February 25, 2014 2:46 pm
Updated: February 25, 2014 4:52 pm

Conservative MP Adler won’t comment on allegedly banning Irwin Cotler from event in Israel


OTTAWA – Conservative MP Mark Adler refused to take questions and pressed a phone against his ear when asked why he barred Liberal MP Irwin Cotler from an event in Israel.

After giving a presentation about his private members’ bill Tuesday, which Adler told a committee preaches openness and transparency for officers of Parliament, the MP for York Centre in North Toronto ignored questions and told reporters he was talking to a constituent.

“I’m on a call,” he said.

“Absolutely, absolutely,” he said into the phone. “I would suspect we should do that.”

Trailed by media, he left the room without taking questions. He was repeatedly asked about the incident and did not deny it.

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WATCH: Conservative MP Mark Adler in Jerusalem pleas with one of the prime minister’s aides to be allowed in the restricted area to have his photo taken.

Sources told Global News that Adler approached Cotler and told him he was not welcome and had “no business” at the reception for about 250 people co-hosted by Adler and Israeli charity Colel Chabad.

Some members of Canada’s Jewish community aren’t happy about it.

“To tell a person of that stature that somehow an event of Canadian Jewry is closed to them, it’s just totally wrong,” said Toronto Rabbi Chaim Strauchler, who was part of the Canadian delegation and heard about the incident but did not witness it.

“I don’t care what colour your party is. When we’re in a foreign country, we’re all Canadians.”

Liberal MP Dominic LeBlanc said the incident shows Adler thought of Prime Minister Stephen Harper’s trip as “a Conservative junket” to Israel.

“Mr. Adler should explain to people why he viewed Mr. Harper’s trip to Israel as a Conservative junket to impress Conservative donors or to raise money in his particular riding in Toronto, or to kick out a Parliamentary colleague from a charity event who frankly I think has a higher standing in public opinion than Mr. Adler will ever have,” LeBlanc said Tuesday.

“I think Mr. Harper must be embarrassed by Mr. Adler’s behaviour. And if Mr. Adler if he won’t apologize to Mr. Cotler, should probably apologize to his boss.”

Harper’s office moved to distance itself from Adler.

Spokesman Jason MacDonald said in an email the event was not part of the prime minister’s official program, “nor was it an event that the Prime Minister’s Office had any role in.”

The incident allegedly occurred at an opening-night reception for the Canadian delegation on Sunday Jan. 19.

Cotler was not part of Harper’s delegation but was in Israel for a conference and stayed on his own dime, his office said. The MP for Mount Royal in Montreal was also invited to the University of Tel Aviv, where Harper received a honourary doctorate, and the Knesset when Harper addressed Parliament.

He was staying at the hotel where Adler’s event was held and was outside the room in the hallway when a member of Adler’s staff, followed by Adler, allegedly told him he couldn’t come in.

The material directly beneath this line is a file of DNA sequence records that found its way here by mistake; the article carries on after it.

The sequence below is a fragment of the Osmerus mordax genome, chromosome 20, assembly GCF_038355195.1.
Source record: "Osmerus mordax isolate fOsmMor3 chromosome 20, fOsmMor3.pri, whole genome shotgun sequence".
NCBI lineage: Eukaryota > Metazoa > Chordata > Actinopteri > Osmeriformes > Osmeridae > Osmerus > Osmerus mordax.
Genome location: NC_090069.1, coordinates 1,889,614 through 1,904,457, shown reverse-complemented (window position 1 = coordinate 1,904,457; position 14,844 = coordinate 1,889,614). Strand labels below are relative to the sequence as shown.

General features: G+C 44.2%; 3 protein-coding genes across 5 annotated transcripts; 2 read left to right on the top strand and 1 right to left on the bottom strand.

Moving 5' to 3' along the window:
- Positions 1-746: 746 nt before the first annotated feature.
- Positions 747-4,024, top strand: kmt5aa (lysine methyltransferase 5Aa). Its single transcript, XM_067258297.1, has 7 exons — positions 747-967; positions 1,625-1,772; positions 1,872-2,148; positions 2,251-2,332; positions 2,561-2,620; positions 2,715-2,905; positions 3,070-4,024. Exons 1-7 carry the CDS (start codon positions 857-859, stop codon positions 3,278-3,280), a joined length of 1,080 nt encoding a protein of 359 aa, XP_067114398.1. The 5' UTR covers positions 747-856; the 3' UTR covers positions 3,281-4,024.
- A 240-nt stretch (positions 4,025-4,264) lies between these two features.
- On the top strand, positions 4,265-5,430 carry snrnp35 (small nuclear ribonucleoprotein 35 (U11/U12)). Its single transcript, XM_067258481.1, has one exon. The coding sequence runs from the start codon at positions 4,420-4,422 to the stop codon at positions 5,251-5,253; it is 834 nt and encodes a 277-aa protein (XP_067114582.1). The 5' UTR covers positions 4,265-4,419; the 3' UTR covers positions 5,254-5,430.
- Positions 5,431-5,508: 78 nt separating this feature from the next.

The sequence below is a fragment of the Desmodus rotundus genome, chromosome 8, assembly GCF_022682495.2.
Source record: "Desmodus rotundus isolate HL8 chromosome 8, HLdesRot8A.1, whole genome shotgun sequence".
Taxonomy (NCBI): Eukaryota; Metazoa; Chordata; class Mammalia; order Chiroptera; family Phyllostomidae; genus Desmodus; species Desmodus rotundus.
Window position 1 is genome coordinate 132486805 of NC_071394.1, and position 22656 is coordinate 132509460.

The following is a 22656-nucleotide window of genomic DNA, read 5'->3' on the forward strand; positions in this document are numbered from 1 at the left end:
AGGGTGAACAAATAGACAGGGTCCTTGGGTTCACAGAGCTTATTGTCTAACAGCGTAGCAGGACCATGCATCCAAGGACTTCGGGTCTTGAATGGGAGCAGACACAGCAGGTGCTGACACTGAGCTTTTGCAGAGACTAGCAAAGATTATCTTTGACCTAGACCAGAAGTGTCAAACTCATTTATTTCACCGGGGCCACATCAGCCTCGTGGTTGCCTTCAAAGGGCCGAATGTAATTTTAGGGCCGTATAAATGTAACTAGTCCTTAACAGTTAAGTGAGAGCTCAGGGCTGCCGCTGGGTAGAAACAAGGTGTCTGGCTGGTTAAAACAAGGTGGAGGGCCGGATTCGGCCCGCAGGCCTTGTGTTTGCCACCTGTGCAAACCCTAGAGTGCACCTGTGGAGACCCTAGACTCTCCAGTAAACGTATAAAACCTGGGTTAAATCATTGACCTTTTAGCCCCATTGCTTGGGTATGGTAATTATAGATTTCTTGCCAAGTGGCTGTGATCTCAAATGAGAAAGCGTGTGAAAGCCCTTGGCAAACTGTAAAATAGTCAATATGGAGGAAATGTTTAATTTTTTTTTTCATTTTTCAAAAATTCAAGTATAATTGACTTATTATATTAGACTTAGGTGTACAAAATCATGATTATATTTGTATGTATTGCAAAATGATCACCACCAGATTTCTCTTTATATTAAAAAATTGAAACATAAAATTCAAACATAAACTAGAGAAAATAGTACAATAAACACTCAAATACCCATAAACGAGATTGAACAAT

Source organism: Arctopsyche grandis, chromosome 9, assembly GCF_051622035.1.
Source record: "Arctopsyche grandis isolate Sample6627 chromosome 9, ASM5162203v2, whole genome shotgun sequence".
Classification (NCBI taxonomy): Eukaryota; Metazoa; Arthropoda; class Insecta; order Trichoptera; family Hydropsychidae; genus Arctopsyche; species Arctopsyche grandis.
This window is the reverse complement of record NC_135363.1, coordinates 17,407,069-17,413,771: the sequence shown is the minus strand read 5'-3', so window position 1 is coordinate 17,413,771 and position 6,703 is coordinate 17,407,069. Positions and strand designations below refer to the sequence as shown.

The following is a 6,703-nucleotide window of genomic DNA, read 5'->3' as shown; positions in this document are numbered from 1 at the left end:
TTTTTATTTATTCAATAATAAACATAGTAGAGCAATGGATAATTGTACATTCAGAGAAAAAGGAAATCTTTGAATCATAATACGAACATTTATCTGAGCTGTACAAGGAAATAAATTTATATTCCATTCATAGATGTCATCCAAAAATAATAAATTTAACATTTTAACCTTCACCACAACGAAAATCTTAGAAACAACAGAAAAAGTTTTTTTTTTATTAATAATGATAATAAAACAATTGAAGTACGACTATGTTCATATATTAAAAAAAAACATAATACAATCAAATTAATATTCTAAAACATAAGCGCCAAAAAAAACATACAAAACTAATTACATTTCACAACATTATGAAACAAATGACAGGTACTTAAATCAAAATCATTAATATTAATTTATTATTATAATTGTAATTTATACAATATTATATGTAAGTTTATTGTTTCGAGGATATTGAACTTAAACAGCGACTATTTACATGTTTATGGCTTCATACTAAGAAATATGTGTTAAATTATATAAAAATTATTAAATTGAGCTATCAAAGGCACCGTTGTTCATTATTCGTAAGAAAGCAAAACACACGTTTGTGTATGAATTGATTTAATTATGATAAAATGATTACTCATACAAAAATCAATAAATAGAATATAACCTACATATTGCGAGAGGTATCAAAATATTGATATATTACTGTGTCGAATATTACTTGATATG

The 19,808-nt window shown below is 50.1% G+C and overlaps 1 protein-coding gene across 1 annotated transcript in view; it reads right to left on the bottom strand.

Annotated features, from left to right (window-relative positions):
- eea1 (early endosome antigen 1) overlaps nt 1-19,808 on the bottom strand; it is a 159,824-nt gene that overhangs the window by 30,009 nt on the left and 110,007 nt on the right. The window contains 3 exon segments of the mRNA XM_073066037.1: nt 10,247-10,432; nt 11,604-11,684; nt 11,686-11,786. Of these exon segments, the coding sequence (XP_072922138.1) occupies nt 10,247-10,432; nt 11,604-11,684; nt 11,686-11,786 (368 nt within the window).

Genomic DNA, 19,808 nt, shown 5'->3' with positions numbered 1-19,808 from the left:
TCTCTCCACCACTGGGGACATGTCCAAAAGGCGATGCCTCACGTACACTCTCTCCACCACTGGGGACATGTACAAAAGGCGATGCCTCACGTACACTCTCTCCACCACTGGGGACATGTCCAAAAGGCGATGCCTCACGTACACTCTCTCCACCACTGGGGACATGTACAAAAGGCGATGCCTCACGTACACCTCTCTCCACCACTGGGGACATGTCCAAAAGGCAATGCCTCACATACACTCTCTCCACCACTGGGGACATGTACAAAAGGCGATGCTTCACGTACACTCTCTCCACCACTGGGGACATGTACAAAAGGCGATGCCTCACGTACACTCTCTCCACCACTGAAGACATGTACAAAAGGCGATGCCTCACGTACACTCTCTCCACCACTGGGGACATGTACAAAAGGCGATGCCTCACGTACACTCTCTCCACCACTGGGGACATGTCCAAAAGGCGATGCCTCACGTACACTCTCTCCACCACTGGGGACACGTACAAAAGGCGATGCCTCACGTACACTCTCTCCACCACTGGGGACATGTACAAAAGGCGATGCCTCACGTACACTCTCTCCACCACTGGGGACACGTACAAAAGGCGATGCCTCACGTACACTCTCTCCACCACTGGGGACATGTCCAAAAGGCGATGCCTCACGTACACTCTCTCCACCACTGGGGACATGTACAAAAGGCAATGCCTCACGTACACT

Cotler was in Geneva Tuesday, after delivering the keynote opening address to the Geneva Forum for Democracy and Human Rights.

“He has no comment on this or any other matter that would detract or deflect away from his ongoing advocacy on behalf of political prisoners abroad or from his human rights initiatives here in Parliament,” a spokesman for Cotler’s office said in an email.

Strauchler used the Hebrew term “sinat chinam,” which translates to groundless or senseless hatred, to describe the incident.

“One of the classic examples of this senseless hatred is an example of a story going back 2,000 years of an individual who was excluded from an event. This is not the way we should act,” he said.

“Irwin Cotler is one of the most distinguished members of our community.”

Frank Dimant, CEO of B’nai Brith Canada, said he heard about the incident from a rabbi.

“My immediate reaction was surprise,” Dimant said. “Surprise on two levels – one, that Irwin was there; and second, that he was not given permission to come in the room.”

Dimant said he felt Cotler should have been allowed in.

“It was inappropriate to deny someone like Irwin, who pretty much knew all of us in the room.”

Rabbi Zalman Duchman, who represents the American arm of the organization that co-sponsored the event, said as far as he knew, nobody was denied entry.

“It’s totally against who we are and what we stand for,” he said.

Ottawa Rabbi Chaim Mendelsohn, who was at the event, added Cotler would “be welcome at any Chabad-organized function anywhere in the world.”

Adler later caused a stir on the trip when he was caught on video asking one of Harper’s staff members if he could get the “million-dollar shot” – a photo with the prime minister in front of the Western Wall.

He later said the request was a joke.

Earlier this month, Cotler announced he would not be running in the next election. The former Liberal justice minister, who was first elected in 1999, has worked as an international human rights lawyer and served as Nelson Mandela’s counsel when he was in prison.

He also spearheaded the first-ever national justice initiative against racism and hate.

© 2014 Shaw Media

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